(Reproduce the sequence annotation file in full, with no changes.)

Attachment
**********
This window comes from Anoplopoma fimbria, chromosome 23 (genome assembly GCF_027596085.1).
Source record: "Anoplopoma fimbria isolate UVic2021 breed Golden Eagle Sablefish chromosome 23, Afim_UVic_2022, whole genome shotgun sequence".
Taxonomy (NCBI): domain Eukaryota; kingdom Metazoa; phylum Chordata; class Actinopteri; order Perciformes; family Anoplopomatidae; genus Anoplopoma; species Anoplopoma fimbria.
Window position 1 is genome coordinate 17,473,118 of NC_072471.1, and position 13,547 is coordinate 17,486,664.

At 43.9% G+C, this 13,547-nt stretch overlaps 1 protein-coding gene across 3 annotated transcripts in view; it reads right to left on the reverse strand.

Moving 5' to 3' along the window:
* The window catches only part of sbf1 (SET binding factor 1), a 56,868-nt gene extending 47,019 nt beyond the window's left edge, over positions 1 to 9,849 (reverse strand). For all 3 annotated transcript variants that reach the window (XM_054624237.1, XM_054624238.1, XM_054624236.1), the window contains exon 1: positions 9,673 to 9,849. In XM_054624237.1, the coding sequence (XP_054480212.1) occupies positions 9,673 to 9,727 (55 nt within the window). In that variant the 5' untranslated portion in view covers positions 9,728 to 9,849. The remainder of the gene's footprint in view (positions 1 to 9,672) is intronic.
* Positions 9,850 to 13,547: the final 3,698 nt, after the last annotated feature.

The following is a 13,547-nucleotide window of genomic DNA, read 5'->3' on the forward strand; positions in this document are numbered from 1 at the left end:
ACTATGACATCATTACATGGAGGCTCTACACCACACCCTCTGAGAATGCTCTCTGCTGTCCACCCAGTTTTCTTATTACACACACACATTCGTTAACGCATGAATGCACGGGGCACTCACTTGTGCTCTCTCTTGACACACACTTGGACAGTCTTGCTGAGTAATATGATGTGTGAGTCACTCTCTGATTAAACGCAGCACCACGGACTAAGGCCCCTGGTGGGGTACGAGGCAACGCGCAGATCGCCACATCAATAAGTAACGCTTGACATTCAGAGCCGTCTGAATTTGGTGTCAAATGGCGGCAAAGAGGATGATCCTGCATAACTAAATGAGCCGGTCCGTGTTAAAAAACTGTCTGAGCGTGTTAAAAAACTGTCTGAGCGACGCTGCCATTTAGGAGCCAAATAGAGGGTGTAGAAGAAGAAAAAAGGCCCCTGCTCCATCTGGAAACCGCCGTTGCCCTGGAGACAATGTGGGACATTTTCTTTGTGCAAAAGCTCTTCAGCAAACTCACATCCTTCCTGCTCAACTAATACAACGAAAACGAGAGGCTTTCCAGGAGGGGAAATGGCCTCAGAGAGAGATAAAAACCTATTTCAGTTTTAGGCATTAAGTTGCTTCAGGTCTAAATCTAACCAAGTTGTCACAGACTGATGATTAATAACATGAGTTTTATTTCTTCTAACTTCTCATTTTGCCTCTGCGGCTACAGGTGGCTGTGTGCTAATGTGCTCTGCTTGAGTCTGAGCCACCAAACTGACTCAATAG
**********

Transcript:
This window comes from Anoplopoma fimbria, chromosome 23 (genome assembly GCF_027596085.1).
Source record: "Anoplopoma fimbria isolate UVic2021 breed Golden Eagle Sablefish chromosome 23, Afim_UVic_2022, whole genome shotgun sequence".
Taxonomy (NCBI): domain Eukaryota; kingdom Metazoa; phylum Chordata; class Actinopteri; order Perciformes; family Anoplopomatidae; genus Anoplopoma; species Anoplopoma fimbria.
Window position 1 is genome coordinate 17,473,118 of NC_072471.1, and position 13,547 is coordinate 17,486,664.

At 43.9% G+C, this 13,547-nt stretch overlaps 1 protein-coding gene across 3 annotated transcripts in view; it reads right to left on the reverse strand.

Moving 5' to 3' along the window:
* The window catches only part of sbf1 (SET binding factor 1), a 56,868-nt gene extending 47,019 nt beyond the window's left edge, over positions 1 to 9,849 (reverse strand). For all 3 annotated transcript variants that reach the window (XM_054624237.1, XM_054624238.1, XM_054624236.1), the window contains exon 1: positions 9,673 to 9,849. In XM_054624237.1, the coding sequence (XP_054480212.1) occupies positions 9,673 to 9,727 (55 nt within the window). In that variant the 5' untranslated portion in view covers positions 9,728 to 9,849. The remainder of the gene's footprint in view (positions 1 to 9,672) is intronic.
* Positions 9,850 to 13,547: the final 3,698 nt, after the last annotated feature.

The following is a 13,547-nucleotide window of genomic DNA, read 5'->3' on the forward strand; positions in this document are numbered from 1 at the left end:
ACTATGACATCATTACATGGAGGCTCTACACCACACCCTCTGAGAATGCTCTCTGCTGTCCACCCAGTTTTCTTATTACACACACACATTCGTTAACGCATGAATGCACGGGGCACTCACTTGTGCTCTCTCTTGACACACACTTGGACAGTCTTGCTGAGTAATATGATGTGTGAGTCACTCTCTGATTAAACGCAGCACCACGGACTAAGGCCCCTGGTGGGGTACGAGGCAACGCGCAGATCGCCACATCAATAAGTAACGCTTGACATTCAGAGCCGTCTGAATTTGGTGTCAAATGGCGGCAAAGAGGATGATCCTGCATAACTAAATGAGCCGGTCCGTGTTAAAAAACTGTCTGAGCGTGTTAAAAAACTGTCTGAGCGACGCTGCCATTTAGGAGCCAAATAGAGGGTGTAGAAGAAGAAAAAAGGCCCCTGCTCCATCTGGAAACCGCCGTTGCCCTGGAGACAATGTGGGACATTTTCTTTGTGCAAAAGCTCTTCAGCAAACTCACATCCTTCCTGCTCAACTAATACAACGAAAACGAGAGGCTTTCCAGGAGGGGAAATGGCCTCAGAGAGAGATAAAAACCTATTTCAGTTTTAGGCATTAAGTTGCTTCAGGTCTAAATCTAACCAAGTTGTCACAGACTGATGATTAATAACATGAGTTTTATTTCTTCTAACTTCTCATTTTGCCTCTGCGGCTACAGGTGGCTGTGTGCTAATGTGCTCTGCTTGAGTCTGAGCCACCAAACTGACTCAATAG